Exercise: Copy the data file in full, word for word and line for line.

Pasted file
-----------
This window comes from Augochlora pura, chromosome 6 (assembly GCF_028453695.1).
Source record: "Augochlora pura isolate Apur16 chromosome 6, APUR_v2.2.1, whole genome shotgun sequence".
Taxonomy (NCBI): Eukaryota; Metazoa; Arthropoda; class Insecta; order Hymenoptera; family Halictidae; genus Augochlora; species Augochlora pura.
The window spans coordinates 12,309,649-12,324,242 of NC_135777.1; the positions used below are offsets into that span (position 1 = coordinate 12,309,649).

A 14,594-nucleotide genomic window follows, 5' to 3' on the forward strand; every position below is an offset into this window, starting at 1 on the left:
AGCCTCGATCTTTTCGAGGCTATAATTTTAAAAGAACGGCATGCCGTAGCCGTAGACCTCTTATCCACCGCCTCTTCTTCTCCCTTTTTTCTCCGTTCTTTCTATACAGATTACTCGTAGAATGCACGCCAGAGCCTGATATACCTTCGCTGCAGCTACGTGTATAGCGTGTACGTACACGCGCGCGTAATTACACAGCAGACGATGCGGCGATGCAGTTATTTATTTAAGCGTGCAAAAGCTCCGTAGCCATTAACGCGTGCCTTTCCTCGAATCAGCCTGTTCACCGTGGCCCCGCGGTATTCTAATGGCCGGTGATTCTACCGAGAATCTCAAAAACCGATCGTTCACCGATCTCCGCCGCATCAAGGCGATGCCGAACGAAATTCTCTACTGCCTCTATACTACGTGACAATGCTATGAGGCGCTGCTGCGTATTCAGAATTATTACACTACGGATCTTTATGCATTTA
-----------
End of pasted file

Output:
This window comes from Augochlora pura, chromosome 6 (assembly GCF_028453695.1).
Source record: "Augochlora pura isolate Apur16 chromosome 6, APUR_v2.2.1, whole genome shotgun sequence".
Taxonomy (NCBI): Eukaryota; Metazoa; Arthropoda; class Insecta; order Hymenoptera; family Halictidae; genus Augochlora; species Augochlora pura.
The window spans coordinates 12,309,649-12,324,242 of NC_135777.1; the positions used below are offsets into that span (position 1 = coordinate 12,309,649).

A 14,594-nucleotide genomic window follows, 5' to 3' on the forward strand; every position below is an offset into this window, starting at 1 on the left:
AGCCTCGATCTTTTCGAGGCTATAATTTTAAAAGAACGGCATGCCGTAGCCGTAGACCTCTTATCCACCGCCTCTTCTTCTCCCTTTTTTCTCCGTTCTTTCTATACAGATTACTCGTAGAATGCACGCCAGAGCCTGATATACCTTCGCTGCAGCTACGTGTATAGCGTGTACGTACACGCGCGCGTAATTACACAGCAGACGATGCGGCGATGCAGTTATTTATTTAAGCGTGCAAAAGCTCCGTAGCCATTAACGCGTGCCTTTCCTCGAATCAGCCTGTTCACCGTGGCCCCGCGGTATTCTAATGGCCGGTGATTCTACCGAGAATCTCAAAAACCGATCGTTCACCGATCTCCGCCGCATCAAGGCGATGCCGAACGAAATTCTCTACTGCCTCTATACTACGTGACAATGCTATGAGGCGCTGCTGCGTATTCAGAATTATTACACTACGGATCTTTATGCATTTA